Battle of Vittorio Veneto battle

The Battle of Vittorio Veneto was fought from 24 October to 3 November 1918 near Vittorio Veneto on the Italian Front during World War I. The Italian victory marked the end of the war on the Italian Front, secured the dissolution of the Austro-Hungarian Empire and contributed to the end of the First World War just one week later. The battle led to the capture of 5,000+ artillery pieces and over 350,000 Austro-Hungarian troops, including 120,000 Germans, 83,000 Czechs and Slovaks, 60,000 South Slavs, 40,000 Poles, several tens of thousands of Romanians and Ukrainians, and 7,000 Italians and Friulians.

Pietro Badoglio Italian general during both World Wars and a Prime Minister of Italy

Marshal Pietro Badoglio, 1st Duke of Addis Abeba, 1st Marquess of Sabotino, was an Italian general during both World Wars and the first viceroy of Italian East Africa. With the fall of the Fascist regime in Italy, he became Prime Minister of Italy.

Interwar period

Cavallero retired from the army in 1919 but later rejoined in 1925, at which time he became Benito Mussolini’s Undersecretary of War. A committed fascist, Cavallero was made a senator in 1926 and in 1927 became a major general. After leaving the army for a second time, Cavallero became involved in business and diplomatic enterprises throughout the late 1920s and early 1930s.

Benito Mussolini Fascist leader of Italy 1922-43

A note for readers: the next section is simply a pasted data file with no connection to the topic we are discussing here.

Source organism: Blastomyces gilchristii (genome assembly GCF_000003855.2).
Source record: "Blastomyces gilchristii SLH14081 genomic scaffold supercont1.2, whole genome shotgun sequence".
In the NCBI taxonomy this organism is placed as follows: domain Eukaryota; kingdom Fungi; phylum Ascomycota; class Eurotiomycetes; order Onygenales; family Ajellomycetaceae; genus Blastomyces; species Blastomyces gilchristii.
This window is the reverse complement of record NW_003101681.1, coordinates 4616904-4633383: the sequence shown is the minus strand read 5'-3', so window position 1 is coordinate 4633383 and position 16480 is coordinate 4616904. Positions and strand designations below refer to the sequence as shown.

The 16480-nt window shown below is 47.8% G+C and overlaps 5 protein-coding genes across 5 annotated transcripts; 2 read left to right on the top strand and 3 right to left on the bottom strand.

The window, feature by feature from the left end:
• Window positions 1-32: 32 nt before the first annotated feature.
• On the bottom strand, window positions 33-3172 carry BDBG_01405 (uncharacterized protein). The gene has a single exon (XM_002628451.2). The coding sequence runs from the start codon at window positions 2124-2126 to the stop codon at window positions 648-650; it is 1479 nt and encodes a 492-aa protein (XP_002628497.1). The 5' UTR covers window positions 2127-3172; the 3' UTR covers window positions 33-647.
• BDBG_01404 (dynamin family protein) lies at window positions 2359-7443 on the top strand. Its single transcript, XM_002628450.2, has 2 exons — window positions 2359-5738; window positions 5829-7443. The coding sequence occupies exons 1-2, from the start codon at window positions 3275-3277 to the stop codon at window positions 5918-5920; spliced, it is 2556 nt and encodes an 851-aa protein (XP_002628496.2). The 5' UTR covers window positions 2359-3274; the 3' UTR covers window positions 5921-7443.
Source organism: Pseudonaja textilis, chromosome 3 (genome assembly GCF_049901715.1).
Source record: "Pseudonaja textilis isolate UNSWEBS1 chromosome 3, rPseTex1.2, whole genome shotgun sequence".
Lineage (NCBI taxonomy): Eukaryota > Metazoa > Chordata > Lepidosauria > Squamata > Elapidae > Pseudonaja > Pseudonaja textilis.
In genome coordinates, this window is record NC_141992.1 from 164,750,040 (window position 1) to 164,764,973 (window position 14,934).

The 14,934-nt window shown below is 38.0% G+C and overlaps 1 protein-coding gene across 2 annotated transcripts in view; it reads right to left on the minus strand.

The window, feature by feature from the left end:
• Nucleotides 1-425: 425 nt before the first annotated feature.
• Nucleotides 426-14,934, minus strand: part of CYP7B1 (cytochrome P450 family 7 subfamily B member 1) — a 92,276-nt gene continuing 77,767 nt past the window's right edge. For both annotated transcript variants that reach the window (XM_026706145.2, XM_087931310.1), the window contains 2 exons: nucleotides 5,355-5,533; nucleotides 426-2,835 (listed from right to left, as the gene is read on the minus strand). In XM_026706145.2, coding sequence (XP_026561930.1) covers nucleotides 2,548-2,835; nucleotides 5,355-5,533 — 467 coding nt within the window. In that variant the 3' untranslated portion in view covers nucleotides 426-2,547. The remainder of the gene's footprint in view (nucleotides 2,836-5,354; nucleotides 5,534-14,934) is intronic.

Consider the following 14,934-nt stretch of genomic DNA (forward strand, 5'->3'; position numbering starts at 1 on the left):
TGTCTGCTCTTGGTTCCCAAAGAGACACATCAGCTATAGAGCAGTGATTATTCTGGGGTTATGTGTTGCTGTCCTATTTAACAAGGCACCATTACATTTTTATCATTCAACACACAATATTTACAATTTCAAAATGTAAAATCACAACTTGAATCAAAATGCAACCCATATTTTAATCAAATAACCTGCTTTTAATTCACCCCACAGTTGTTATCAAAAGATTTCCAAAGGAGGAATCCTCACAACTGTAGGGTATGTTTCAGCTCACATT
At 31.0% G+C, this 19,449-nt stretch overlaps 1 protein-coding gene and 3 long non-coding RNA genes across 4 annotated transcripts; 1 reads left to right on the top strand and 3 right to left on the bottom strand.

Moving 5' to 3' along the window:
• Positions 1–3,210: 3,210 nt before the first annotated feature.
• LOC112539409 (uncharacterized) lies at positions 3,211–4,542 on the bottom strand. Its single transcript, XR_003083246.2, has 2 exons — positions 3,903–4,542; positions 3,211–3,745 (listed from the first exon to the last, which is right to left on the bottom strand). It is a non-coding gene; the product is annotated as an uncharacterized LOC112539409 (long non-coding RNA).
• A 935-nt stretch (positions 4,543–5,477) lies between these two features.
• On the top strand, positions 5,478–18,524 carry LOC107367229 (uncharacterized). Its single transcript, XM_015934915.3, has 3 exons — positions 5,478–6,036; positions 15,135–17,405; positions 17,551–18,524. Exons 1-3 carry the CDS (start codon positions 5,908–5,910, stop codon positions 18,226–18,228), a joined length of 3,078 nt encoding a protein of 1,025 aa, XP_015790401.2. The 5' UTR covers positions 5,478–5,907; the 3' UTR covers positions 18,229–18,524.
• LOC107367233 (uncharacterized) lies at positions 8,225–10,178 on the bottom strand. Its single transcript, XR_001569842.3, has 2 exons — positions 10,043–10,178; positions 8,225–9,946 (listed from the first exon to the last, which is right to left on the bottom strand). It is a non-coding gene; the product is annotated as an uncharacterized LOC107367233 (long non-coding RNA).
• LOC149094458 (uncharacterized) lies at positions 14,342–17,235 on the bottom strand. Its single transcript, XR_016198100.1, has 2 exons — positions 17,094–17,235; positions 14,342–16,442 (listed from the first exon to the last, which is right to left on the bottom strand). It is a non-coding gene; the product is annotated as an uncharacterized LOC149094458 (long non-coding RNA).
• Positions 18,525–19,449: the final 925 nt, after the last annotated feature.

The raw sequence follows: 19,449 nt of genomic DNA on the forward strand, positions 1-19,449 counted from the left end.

Benito Amilcare Andrea Mussolini was Prime Minister of the Kingdom of Italy from the fascists' takeover of state power in 1922 until 1943, and Duce from 1919 to his execution in 1945 during the Italian civil war. As dictator of Italy and founder of fascism, Mussolini inspired several totalitarian rulers such as Adolf Hitler.

Major General is a military rank used in many countries. It is derived from the older rank of Sergeant Major General. The disappearance of the "sergeant" in the title explains the apparently confusing phenomenon whereby a Lieutenant General outranks a Major General while a Major outranks a Lieutenant.

Cavallero rejoined the army for the third and final time in 1937. Promoted to Lieutenant General, he became Commander of the combined Italian forces in Italian East Africa in 1938 and was made a full General in 1940.

Italian East Africa Italian possession in East Africa between 1936 and 1941

Italian East Africa was an Italian colony in the Horn of Africa. It was formed in 1936 through the merger of Italian Somaliland, Italian Eritrea, and the newly occupied Ethiopian Empire which became Italian Ethiopia.

World War II

Cavallero with Erwin Rommel Marshal Cavallero and Rommel.jpg